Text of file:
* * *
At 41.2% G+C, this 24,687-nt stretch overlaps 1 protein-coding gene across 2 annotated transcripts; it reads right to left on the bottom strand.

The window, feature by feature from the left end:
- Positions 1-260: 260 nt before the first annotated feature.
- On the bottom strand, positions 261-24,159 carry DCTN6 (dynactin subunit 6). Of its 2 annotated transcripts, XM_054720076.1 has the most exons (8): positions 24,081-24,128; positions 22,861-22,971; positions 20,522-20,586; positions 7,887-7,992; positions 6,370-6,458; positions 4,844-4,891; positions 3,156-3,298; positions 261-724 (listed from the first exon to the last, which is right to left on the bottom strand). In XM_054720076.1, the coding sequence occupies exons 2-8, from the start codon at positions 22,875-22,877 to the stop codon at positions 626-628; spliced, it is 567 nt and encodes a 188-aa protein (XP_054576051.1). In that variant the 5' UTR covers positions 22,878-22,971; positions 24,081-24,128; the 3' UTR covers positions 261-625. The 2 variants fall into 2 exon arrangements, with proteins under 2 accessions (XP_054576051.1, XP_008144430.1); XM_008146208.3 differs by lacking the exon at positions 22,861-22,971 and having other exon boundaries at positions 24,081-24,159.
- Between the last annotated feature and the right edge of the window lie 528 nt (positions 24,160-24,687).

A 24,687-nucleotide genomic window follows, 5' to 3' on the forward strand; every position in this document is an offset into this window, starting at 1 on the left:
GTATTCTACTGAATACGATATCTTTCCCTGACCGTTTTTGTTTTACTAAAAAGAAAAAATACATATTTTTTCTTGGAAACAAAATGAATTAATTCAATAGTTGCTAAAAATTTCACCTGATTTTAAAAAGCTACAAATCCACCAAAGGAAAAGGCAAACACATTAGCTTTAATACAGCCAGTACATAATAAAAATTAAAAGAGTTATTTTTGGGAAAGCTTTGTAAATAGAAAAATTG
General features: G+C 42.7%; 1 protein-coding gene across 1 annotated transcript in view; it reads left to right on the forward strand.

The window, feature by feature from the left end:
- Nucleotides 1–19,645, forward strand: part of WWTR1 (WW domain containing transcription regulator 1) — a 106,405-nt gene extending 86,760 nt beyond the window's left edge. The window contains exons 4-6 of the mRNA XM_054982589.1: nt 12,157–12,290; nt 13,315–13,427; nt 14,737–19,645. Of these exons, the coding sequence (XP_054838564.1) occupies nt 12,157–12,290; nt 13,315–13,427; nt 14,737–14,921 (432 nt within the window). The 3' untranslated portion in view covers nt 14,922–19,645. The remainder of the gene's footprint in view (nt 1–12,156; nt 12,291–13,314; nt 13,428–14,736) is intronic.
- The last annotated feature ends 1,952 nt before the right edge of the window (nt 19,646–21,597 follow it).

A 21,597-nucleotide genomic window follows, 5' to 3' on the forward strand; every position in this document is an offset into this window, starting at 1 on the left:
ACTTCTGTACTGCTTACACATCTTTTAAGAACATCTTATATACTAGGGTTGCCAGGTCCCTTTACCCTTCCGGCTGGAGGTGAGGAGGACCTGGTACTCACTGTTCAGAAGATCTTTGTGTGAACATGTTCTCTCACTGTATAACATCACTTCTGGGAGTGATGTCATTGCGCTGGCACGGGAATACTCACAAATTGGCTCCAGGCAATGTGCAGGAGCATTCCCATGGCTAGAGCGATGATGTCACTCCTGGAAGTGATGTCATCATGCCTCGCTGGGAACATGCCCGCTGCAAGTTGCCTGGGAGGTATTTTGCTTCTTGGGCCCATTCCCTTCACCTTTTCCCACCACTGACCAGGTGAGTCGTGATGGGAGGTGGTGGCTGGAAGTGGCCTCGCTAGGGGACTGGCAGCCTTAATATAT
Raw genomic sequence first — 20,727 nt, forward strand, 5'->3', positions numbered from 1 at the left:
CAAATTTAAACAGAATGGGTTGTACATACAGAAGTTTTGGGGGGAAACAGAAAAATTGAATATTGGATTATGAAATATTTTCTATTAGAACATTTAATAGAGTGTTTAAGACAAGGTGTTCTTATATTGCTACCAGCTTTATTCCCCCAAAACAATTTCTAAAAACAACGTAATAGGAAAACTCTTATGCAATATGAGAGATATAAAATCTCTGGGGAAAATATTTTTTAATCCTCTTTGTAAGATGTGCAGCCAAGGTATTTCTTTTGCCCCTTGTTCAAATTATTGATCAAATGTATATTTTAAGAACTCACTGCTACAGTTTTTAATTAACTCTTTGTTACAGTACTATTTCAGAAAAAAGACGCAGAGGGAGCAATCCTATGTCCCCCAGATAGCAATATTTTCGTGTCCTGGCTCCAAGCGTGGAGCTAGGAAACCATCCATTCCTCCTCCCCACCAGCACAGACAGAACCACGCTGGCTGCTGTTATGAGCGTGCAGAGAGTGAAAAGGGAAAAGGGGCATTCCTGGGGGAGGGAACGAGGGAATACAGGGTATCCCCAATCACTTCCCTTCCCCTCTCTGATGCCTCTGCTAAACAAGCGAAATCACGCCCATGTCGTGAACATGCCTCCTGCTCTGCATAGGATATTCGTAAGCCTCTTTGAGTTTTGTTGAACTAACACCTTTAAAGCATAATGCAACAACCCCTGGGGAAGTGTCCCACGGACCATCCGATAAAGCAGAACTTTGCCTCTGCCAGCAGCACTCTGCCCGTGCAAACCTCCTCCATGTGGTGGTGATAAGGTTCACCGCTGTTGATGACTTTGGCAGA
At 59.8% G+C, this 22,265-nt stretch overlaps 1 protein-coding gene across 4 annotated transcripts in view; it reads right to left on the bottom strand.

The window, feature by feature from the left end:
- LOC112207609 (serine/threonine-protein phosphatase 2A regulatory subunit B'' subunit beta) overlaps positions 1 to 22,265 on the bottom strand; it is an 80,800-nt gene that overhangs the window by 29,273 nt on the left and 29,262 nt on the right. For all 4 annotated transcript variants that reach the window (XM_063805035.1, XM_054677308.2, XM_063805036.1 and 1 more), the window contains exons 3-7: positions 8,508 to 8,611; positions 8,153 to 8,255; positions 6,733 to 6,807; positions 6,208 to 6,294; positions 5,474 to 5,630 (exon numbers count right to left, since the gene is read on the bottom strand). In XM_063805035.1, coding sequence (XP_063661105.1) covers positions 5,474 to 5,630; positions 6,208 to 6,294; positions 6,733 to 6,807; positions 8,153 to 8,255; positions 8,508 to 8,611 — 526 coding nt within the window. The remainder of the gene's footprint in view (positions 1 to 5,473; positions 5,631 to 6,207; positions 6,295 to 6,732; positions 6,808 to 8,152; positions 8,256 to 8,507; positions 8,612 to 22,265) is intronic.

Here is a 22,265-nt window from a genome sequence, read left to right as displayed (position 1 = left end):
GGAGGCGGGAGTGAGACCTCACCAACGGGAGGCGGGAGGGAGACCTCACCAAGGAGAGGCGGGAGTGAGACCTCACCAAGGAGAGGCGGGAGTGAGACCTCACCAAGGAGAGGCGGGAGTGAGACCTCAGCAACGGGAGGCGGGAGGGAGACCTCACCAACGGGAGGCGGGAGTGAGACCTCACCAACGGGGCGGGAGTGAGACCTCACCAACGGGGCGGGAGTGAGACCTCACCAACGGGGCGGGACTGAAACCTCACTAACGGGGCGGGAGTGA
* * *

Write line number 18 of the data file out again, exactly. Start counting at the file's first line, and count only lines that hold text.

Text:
- LOC112207609 (serine/threonine-protein phosphatase 2A regulatory subunit B'' subunit beta) overlaps positions 1 to 22,265 on the bottom strand; it is an 80,800-nt gene that overhangs the window by 29,273 nt on the left and 29,262 nt on the right. For all 4 annotated transcript variants that reach the window (XM_063805035.1, XM_054677308.2, XM_063805036.1 and 1 more), the window contains exons 3-7: positions 8,508 to 8,611; positions 8,153 to 8,255; positions 6,733 to 6,807; positions 6,208 to 6,294; positions 5,474 to 5,630 (exon numbers count right to left, since the gene is read on the bottom strand). In XM_063805035.1, coding sequence (XP_063661105.1) covers positions 5,474 to 5,630; positions 6,208 to 6,294; positions 6,733 to 6,807; positions 8,153 to 8,255; positions 8,508 to 8,611 — 526 coding nt within the window. The remainder of the gene's footprint in view (positions 1 to 5,473; positions 5,631 to 6,207; positions 6,295 to 6,732; positions 6,808 to 8,152; positions 8,256 to 8,507; positions 8,612 to 22,265) is intronic.